<p>Spring Hill, with our own “sugar closet” that was used to hide runaways, according to oral histories passed down to us from the Wales family, does seem to contradict what we’re writing. The thing to remember with our sugar closet is that it is simply a storage place put into all houses, under the roof eaves. This could simply have been used for storage, just like the other hiding place on the property: the Spring House Loft. These all have practical purposes, just like our back staircase, which would have been used as a servants stair for the girls working in the house.

<p>At Spring Hill, we often hear stories about the Rankin House and an unnamed station in Cleveland having tunnels that lead down to their respective bodies of water. Unfortunately, these stories are completely untrue. The Rankin House has no tunnels, the site manager emphatically agreed when we contacted her.

<p>Most “hidden tunnels” that have been found are actually linked to various other parts of our history. The Lakewood Historical Society took a look at their old tunnels that were found in the early 1900s. Past director, Mazie Adams wrote an article about the tunnels and came to the conclusion that their tunnel was actually a small culvert, like many that dotted the city. These would have been used to drain water away from the roads, and was much too small for runaways to crawl through.

<p>Most important to remember, especially in Ohio, is that most homes would have been built over and near springs or small streams, just like Spring Hill. This would have provided fresh water for the family, and the water would have needed to be diverted in different ways, using culverts or cisterns so that water could be accessed inside the house.

<p>Famed Underground Railroad scholar, Wilbur Seibert bases most of his information these hidden tunnels on the tunnels found in Lakewood, now disproved by local historians and disagreed on by national scholars.

<p>It can be disappointing to many that the hidden tunnels found around the country don’t prove anything, including many of our director’s family members who want to tie an old family mill to the Underground Railroad. However, it is our responsibility to tell history honestly and without embellishment. When you hear stories like these, just ask yourself a simple question: How practical is this?

Families Escaping Together: #UGRRMyth

The Underground Railroad is an amazing story with people coming together to fight for one basic American right: freedom. Unfortunately, over the years, the idea of the Underground Railroad has become romantic and surrounded by myths. It makes it next to impossible for historians to weed through everything, let alone the the average American citizen.

<p>Leading up to our annual Underground Railroad Experience, we are putting some of those myths to rest. Check in each week to read about a widely spread myth and the truth behind it.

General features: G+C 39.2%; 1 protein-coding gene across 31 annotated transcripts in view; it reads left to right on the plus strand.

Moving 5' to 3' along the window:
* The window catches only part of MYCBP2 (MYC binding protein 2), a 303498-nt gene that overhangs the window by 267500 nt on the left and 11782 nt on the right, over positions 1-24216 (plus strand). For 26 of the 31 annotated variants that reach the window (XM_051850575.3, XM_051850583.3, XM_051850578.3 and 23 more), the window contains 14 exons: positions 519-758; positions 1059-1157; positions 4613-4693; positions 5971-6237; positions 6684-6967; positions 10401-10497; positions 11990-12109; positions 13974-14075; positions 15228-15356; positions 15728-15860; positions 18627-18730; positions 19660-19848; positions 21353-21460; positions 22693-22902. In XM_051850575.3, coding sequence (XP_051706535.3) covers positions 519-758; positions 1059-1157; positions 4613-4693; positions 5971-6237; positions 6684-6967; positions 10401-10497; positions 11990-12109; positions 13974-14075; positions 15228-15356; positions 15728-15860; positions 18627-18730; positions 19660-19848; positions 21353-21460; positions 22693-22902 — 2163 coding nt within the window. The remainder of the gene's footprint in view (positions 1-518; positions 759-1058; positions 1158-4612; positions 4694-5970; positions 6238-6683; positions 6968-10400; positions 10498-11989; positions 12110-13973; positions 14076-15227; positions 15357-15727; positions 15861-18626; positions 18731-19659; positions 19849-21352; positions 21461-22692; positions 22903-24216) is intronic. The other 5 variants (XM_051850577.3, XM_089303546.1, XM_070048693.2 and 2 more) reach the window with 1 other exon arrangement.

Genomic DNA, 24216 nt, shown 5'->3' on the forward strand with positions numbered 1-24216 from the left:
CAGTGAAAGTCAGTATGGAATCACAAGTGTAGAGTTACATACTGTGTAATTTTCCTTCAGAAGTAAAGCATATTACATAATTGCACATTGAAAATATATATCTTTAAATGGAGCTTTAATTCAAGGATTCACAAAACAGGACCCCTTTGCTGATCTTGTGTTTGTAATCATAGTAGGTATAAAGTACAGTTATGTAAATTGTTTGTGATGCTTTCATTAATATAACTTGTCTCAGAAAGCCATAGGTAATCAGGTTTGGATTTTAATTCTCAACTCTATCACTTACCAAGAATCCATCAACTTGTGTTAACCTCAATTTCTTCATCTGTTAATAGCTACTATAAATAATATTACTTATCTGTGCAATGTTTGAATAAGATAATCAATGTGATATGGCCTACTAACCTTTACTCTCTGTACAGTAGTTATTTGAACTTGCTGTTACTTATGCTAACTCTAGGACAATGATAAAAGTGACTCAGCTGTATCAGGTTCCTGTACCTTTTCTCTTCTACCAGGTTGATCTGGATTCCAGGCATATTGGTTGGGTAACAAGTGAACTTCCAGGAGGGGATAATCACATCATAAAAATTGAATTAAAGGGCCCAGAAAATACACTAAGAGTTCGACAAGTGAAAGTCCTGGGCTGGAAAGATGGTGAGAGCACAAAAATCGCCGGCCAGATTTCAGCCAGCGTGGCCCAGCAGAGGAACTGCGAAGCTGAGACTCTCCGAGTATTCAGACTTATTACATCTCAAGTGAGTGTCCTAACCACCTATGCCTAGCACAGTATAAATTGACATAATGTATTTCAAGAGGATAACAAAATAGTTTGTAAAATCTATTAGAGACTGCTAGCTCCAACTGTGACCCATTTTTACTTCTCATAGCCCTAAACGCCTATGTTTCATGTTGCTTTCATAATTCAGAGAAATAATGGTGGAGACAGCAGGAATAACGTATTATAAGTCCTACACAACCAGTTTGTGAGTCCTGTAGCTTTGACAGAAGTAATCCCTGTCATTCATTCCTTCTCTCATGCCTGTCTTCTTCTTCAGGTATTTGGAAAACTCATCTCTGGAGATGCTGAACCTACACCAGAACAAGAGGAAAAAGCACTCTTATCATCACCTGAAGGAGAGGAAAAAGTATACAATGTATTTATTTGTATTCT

<p>And don’t forget to mark your calendar for our Underground Railroad Experience on Saturday, June 25th. Check out our website for more information or call Spring Hill Historic Home at 330-833-6749. Tickets go on sale to the public on Wednesday, June 1st.

<p>—–

running photo

<p>Almost all of the artwork showing the Underground Railroad focuses on families running together. Mother, father, and children leaving to gain their freedom. Unfortunately, very few families actually ran together, or were even reunited once they reached freedom.

<p>A majority of runaways were actually young men, usually in their teens or 20s, who usually ran away on their own. Most people believe that there’s safety in numbers, but the opposite was true when it comes to running. Silence and being able to hide in small places was key to avoid capture. The fewer people, the less likely someone was to make a noise or give them away.

<p>According to John Hope Franklin and Loren Schweninger, as Blight summarizes, “80 percent of these fugitives were young males in their teens and twenties who generally absconded alone. Indeed, [between 1838 and 1860] 95 percent fled alone. Young slave women were much less likely to run away because of their family and child-rearing responsibilities. Entire families with children did attempt flights to freedom, but such instances were rare.”

<p>It was also easier for young men to run. Women would be having children at a very young age, so being pregnant or having a small child made it very difficult to run (no matter what Eliza from Uncle Tom’s Cabin would have you believe). Daughters would often be caring for their younger siblings from a young age, which made them reluctant to run, as would it make mothers unwilling to leave their children.

<p>Even after the Civil War and Emancipation, mothers were worried about leaving the plantations. This is not because they felt they were treated well or out of loyalty to the family that they had worked for. Instead, they often hoped that their children and family members that had been sold away from them would be able to come back and find them again.